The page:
At Perth the explorers received a perfect ovation. The then Governor, Sir William Robinson, represented Mr. Giles's achievements to the Secretary of State, and a small grant of land in Western Australia was the result. Bidding adieu to his new made friends, Mr. Giles started back to endeavour to reach the South Australian telegraph line by a route 400 miles to the northward of the one by which he had just arrived at Perth.

He crossed the Murchison, the Gascoyne, the Lyons, and the Ashburton rivers, all much further up their channels than any former travellers had reached, but found very little else than stony sterile country, unfitted, as it was then believed, for the habitation of men.

After encountering many privations the adventurer managed to reach one of his former depots, whither he had wended his way in the hope of finding some trace of Gibson, who had been lost two years before. He was unsuccessful in learning anything about his unfortunate friend, but, being now within 200 miles of the telegraph line, Giles eventually reached it, having thus twice traversed Australia.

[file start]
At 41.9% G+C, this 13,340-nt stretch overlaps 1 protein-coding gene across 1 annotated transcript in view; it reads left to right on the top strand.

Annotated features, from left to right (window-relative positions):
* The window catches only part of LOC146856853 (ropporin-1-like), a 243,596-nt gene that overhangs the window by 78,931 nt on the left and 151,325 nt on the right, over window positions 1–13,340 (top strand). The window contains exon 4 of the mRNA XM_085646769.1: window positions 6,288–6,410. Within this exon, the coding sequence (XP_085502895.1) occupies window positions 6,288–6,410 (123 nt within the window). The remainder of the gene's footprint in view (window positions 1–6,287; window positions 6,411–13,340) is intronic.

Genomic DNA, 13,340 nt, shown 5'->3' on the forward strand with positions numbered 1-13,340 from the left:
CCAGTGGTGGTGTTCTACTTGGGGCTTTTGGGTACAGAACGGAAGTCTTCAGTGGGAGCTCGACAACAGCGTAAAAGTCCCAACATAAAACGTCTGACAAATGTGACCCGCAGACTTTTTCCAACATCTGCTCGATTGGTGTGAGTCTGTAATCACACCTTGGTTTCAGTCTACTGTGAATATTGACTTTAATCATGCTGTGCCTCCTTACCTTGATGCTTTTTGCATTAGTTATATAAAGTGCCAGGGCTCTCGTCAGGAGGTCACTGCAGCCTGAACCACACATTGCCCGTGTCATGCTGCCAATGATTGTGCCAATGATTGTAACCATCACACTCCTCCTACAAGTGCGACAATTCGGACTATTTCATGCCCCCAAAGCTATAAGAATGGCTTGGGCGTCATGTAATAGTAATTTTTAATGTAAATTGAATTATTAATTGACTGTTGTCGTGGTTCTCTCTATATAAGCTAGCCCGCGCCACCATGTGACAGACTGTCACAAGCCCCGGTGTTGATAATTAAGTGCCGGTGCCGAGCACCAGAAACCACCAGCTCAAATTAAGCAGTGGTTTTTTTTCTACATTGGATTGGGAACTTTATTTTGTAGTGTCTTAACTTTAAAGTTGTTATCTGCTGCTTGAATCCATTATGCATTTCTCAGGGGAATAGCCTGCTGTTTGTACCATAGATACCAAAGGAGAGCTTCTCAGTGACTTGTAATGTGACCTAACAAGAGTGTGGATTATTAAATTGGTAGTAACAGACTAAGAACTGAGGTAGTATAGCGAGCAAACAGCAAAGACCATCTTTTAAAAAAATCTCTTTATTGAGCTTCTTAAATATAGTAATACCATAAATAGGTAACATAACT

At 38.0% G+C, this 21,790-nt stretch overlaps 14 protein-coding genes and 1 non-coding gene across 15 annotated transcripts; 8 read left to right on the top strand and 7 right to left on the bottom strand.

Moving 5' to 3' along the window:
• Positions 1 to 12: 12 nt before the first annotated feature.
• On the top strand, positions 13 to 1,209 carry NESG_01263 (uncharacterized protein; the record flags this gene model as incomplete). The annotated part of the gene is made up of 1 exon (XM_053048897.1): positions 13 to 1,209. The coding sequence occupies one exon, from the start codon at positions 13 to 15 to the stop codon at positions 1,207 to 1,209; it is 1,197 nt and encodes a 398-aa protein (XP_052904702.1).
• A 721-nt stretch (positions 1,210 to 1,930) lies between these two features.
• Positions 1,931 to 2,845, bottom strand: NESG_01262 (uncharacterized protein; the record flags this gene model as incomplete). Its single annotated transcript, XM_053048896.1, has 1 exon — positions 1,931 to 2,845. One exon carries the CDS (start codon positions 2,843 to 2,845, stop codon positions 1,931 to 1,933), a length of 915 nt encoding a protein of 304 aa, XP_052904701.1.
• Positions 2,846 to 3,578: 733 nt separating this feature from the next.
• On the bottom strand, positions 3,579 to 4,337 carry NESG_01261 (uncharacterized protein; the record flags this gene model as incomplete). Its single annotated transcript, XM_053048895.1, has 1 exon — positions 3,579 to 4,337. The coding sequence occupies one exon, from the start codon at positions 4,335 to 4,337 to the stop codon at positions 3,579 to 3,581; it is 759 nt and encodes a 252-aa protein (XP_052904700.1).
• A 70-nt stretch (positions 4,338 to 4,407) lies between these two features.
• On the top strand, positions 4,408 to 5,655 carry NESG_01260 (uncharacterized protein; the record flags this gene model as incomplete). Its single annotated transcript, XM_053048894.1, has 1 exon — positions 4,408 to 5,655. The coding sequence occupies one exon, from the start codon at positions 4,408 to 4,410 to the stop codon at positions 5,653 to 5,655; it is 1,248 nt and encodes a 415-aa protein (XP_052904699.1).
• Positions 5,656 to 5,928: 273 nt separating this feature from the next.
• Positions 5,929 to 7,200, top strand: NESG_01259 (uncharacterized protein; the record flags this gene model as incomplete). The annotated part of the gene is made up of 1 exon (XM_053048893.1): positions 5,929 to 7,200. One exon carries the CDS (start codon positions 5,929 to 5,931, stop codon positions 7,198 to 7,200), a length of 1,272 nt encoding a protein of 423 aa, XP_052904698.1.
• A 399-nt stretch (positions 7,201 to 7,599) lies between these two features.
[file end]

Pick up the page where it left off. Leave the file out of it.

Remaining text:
On his arrival in Adelaide he was presented with an address by the Mayor and City Council, The King of Italy sent him a decoration with the title of Chevalier. A number of minor exploring feats have also to be credited to the late Mr. Giles.

The next day the Daily News of Perth followed with this contribution; The funeral of Ernest Giles, the explorer, took place today, there being a large attendance of mourners, The body was taken to the Church of England, where the service was conducted by Archdeacon Parkes. A detachment of police under Sergeant Bellinger followed the hearse, also the members of the fire brigade while the Mayor, councillors, and the heads of the various public departments, and a large number of leading residents were at the grave, Archdeacon Parkes delivered a short panegyric over the deceased, making reference to his courage and determination in tho work of exploration. Many wreaths were placed on tho coffin,

Giles achievements as an explorer had been negative in the sense that he did little more than confirm that a large part of the inland was dry, sun baked and almost uninhabitable. He discovered no gold, no minerals, no water, no worthwhile pastoral lands nor anything else of value. Yet for courage, determination, endurance, generosity, fortitude and professional skill, he was superior to most other explorers.